from The American Heritage® Dictionary of the English Language, 4th Edition

  • n. A long heavy wooden pole tossed end over end as a demonstration of strength in Scottish highland games.

from Wiktionary, Creative Commons Attribution/Share-Alike License

  • n. A long, thick log held upright at one end and tossed in the Highland games.

from the GNU version of the Collaborative International Dictionary of English

  • n. A pole or beam, esp. one used in Gaelic games for tossing as a trial of strength.

from The Century Dictionary and Cyclopedia

  • n. A pole; a rafter; a beam; a large stick.

from WordNet 3.0 Copyright 2006 by Princeton University. All rights reserved.

  • n. a heavy wooden pole (such as the trunk of a young fir) that is tossed as a test of strength (in the Highlands of northern Scotland)


from The American Heritage® Dictionary of the English Language, 4th Edition

Scottish Gaelic cabar, pole, beam, rafter, from Vulgar Latin *capriō, from Latin capra, she-goat; see chevron.


  • When talking about objects (or people) fitting in some physical place, caber is always the verb to use.

    If the shoe fits......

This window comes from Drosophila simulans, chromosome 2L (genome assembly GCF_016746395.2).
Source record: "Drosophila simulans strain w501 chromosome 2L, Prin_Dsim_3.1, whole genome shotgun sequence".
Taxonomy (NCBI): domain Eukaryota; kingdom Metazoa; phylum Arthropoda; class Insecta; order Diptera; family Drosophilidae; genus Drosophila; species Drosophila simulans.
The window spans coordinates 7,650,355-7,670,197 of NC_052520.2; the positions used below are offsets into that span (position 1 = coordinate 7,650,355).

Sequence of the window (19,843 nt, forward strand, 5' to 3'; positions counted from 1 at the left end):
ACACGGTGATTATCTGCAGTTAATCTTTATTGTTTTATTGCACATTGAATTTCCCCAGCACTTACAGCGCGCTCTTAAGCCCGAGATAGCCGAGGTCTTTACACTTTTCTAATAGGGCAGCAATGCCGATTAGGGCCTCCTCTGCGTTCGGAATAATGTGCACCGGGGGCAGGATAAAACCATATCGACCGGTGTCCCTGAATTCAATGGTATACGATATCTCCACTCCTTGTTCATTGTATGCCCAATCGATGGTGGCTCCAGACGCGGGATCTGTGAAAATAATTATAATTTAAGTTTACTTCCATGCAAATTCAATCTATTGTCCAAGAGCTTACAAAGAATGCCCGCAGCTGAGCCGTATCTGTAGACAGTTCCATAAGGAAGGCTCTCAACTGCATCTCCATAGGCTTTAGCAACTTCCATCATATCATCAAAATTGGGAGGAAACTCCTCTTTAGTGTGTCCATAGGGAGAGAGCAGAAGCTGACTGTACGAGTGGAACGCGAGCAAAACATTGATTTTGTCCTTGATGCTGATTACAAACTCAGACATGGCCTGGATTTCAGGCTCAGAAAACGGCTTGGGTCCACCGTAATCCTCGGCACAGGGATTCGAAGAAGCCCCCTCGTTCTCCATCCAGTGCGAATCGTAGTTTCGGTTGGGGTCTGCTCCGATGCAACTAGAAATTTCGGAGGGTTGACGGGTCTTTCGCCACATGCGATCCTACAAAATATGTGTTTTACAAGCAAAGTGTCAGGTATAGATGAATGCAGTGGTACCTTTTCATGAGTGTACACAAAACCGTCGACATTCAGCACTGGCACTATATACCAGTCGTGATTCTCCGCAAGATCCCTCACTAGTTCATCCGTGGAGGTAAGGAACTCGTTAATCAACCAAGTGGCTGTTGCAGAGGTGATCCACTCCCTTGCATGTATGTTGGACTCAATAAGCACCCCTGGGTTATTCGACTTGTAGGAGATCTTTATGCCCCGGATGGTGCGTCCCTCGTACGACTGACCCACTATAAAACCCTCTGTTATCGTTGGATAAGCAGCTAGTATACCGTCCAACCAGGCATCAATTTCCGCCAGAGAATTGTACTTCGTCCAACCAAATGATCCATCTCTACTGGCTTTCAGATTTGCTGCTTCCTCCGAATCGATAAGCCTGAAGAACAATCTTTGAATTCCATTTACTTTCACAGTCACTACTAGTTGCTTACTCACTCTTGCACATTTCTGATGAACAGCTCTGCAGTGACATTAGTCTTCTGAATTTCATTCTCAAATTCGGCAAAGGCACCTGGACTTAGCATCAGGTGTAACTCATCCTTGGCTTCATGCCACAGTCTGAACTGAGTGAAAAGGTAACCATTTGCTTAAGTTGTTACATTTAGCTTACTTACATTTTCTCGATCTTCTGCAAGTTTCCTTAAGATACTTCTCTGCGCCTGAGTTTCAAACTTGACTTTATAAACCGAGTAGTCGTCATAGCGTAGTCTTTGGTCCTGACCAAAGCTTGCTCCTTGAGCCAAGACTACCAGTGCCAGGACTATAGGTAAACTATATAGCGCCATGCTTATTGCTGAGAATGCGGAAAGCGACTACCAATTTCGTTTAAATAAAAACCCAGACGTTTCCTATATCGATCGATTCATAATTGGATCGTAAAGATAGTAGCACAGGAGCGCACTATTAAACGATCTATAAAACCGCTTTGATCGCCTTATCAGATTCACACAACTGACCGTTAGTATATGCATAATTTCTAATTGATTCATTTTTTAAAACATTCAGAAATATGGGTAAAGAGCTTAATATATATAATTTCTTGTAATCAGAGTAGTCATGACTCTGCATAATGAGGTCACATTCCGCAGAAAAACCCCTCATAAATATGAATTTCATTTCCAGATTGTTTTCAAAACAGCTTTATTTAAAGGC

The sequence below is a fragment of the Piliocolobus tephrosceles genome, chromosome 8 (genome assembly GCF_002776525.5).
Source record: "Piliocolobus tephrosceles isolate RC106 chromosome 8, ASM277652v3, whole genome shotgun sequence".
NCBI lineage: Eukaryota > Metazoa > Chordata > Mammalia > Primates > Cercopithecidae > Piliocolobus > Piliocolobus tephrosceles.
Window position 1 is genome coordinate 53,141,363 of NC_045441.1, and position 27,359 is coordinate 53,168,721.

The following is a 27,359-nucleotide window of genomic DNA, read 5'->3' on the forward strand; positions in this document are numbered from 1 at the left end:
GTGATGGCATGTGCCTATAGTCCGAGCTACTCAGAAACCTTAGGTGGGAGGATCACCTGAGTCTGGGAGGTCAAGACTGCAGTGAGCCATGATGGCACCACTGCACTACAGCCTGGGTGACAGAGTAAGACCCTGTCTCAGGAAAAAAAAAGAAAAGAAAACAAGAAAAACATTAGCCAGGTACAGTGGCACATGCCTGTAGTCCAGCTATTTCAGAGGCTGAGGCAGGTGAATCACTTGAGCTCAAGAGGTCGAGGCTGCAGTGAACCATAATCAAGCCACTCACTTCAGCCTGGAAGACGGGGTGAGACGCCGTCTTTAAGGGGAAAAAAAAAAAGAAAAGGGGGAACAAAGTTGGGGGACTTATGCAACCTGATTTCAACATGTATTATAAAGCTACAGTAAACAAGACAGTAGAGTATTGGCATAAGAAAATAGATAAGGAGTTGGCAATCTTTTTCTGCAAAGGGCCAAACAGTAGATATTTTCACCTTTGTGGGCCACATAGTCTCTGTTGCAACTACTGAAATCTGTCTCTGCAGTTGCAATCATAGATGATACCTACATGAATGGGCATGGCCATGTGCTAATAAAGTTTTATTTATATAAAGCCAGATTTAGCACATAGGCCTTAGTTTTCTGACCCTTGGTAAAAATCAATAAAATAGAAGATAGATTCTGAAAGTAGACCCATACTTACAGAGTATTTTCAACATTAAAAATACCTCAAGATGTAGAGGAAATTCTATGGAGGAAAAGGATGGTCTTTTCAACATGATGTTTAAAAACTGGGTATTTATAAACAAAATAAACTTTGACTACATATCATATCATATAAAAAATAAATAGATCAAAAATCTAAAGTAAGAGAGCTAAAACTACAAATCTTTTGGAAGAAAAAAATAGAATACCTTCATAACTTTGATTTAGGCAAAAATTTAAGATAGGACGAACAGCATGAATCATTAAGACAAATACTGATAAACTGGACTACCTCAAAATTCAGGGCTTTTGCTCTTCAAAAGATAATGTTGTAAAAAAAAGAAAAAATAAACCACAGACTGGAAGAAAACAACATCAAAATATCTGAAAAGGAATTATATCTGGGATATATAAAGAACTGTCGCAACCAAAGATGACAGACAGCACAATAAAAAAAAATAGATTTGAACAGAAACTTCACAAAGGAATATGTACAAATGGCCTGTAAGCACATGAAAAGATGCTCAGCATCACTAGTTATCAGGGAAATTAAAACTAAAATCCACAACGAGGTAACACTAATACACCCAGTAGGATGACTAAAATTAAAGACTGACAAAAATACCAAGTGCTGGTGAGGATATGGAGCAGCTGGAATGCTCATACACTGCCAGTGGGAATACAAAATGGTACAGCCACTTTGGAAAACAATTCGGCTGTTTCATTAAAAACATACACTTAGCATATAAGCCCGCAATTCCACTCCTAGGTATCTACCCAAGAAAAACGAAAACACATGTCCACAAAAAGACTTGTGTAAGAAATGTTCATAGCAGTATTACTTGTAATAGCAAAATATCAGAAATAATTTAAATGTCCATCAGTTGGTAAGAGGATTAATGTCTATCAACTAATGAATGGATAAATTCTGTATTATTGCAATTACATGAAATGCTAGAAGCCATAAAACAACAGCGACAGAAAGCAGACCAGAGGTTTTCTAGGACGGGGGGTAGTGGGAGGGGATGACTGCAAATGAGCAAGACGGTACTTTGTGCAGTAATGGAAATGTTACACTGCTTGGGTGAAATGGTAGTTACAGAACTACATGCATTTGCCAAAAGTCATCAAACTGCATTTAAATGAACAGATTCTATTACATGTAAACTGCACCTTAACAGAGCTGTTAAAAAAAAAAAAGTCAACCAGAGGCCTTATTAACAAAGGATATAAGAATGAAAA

• _tinel_ -- huge bludgeon, beam, "caber" -- but he afterwards turns out to be Guibourc's, or rather Orable's, own brother.

    The Flourishing of Romance and the Rise of Allegory (Periods of European Literature, vol. II)

  • For "The chair fits in my car" you use the verb "caber".

    If the shoe fits......

  • CABER TOSSING (Gaelic _cabar_, a pole or beam), a Scottish athletic exercise which consists in throwing a section of a trunk of a tree, called the "caber," in such a manner that it shall turn over in the air and fall on the ground with its small end pointing in the direction directly opposite to the "tosser."

    Encyclopaedia Britannica, 11th Edition, Volume 4, Part 4 "Bulgaria" to "Calgary"

  • Wheatley on Prayer-book.] [Footnote 8: The caber is a small tree, or beam, heavier at one end than the other.

    Old English Sports

  • a trial of strength, and a heavy rail having been brought down from the stackyard, the "caber" was tossed before an enthusiastic company.

    We of the Never-Never

  • You probably look down on caber-tossing too, ya wimps.

    My God, It's Full Of Tweets!

  • Soon, the Englishman who had tossed the caber was sparring with the dramatic critic, Hazard and Hall boxed in fantastic burlesque, then, gloves in hand, looked for the next appropriately matched couple.


  • An English writer beat him a dozen feet at tossing the caber.


  • I rode my wheel more, chiefly because it was permanently out of pawn; and I boxed and fenced, walked on my hands, jumped high and broad, put the shot and tossed the caber, and went swimming.

    Chapter 27


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  • Shurely not from an extinct verb "to cabe"? To be big and heavy? To be lengthy and wooden? To be tossable?

    November 16, 2007